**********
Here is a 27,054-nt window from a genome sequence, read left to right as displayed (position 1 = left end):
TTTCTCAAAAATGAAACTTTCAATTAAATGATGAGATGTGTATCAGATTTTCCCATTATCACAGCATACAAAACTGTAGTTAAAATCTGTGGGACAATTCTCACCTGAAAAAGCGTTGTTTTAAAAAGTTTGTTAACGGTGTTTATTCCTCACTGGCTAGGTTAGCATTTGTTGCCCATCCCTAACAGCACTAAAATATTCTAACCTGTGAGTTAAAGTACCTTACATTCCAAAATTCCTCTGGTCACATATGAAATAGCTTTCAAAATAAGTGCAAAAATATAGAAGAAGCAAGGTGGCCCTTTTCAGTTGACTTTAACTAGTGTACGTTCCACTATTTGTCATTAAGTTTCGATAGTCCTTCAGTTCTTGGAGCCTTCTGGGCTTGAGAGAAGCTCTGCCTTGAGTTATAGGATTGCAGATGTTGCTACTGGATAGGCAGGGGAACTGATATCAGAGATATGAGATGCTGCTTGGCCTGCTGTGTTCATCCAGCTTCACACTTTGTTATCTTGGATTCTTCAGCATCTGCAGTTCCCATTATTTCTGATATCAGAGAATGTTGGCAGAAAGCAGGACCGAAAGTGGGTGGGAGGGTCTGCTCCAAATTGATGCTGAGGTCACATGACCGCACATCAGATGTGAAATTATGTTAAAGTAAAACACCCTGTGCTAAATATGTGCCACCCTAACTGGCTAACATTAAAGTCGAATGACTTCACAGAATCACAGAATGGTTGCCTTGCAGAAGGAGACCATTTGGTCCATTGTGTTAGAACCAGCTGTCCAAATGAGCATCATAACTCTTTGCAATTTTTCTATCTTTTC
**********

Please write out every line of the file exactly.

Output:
Here is a 27,054-nt window from a genome sequence, read left to right as displayed (position 1 = left end):
TTTCTCAAAAATGAAACTTTCAATTAAATGATGAGATGTGTATCAGATTTTCCCATTATCACAGCATACAAAACTGTAGTTAAAATCTGTGGGACAATTCTCACCTGAAAAAGCGTTGTTTTAAAAAGTTTGTTAACGGTGTTTATTCCTCACTGGCTAGGTTAGCATTTGTTGCCCATCCCTAACAGCACTAAAATATTCTAACCTGTGAGTTAAAGTACCTTACATTCCAAAATTCCTCTGGTCACATATGAAATAGCTTTCAAAATAAGTGCAAAAATATAGAAGAAGCAAGGTGGCCCTTTTCAGTTGACTTTAACTAGTGTACGTTCCACTATTTGTCATTAAGTTTCGATAGTCCTTCAGTTCTTGGAGCCTTCTGGGCTTGAGAGAAGCTCTGCCTTGAGTTATAGGATTGCAGATGTTGCTACTGGATAGGCAGGGGAACTGATATCAGAGATATGAGATGCTGCTTGGCCTGCTGTGTTCATCCAGCTTCACACTTTGTTATCTTGGATTCTTCAGCATCTGCAGTTCCCATTATTTCTGATATCAGAGAATGTTGGCAGAAAGCAGGACCGAAAGTGGGTGGGAGGGTCTGCTCCAAATTGATGCTGAGGTCACATGACCGCACATCAGATGTGAAATTATGTTAAAGTAAAACACCCTGTGCTAAATATGTGCCACCCTAACTGGCTAACATTAAAGTCGAATGACTTCACAGAATCACAGAATGGTTGCCTTGCAGAAGGAGACCATTTGGTCCATTGTGTTAGAACCAGCTGTCCAAATGAGCATCATAACTCTTTGCAATTTTTCTATCTTTTC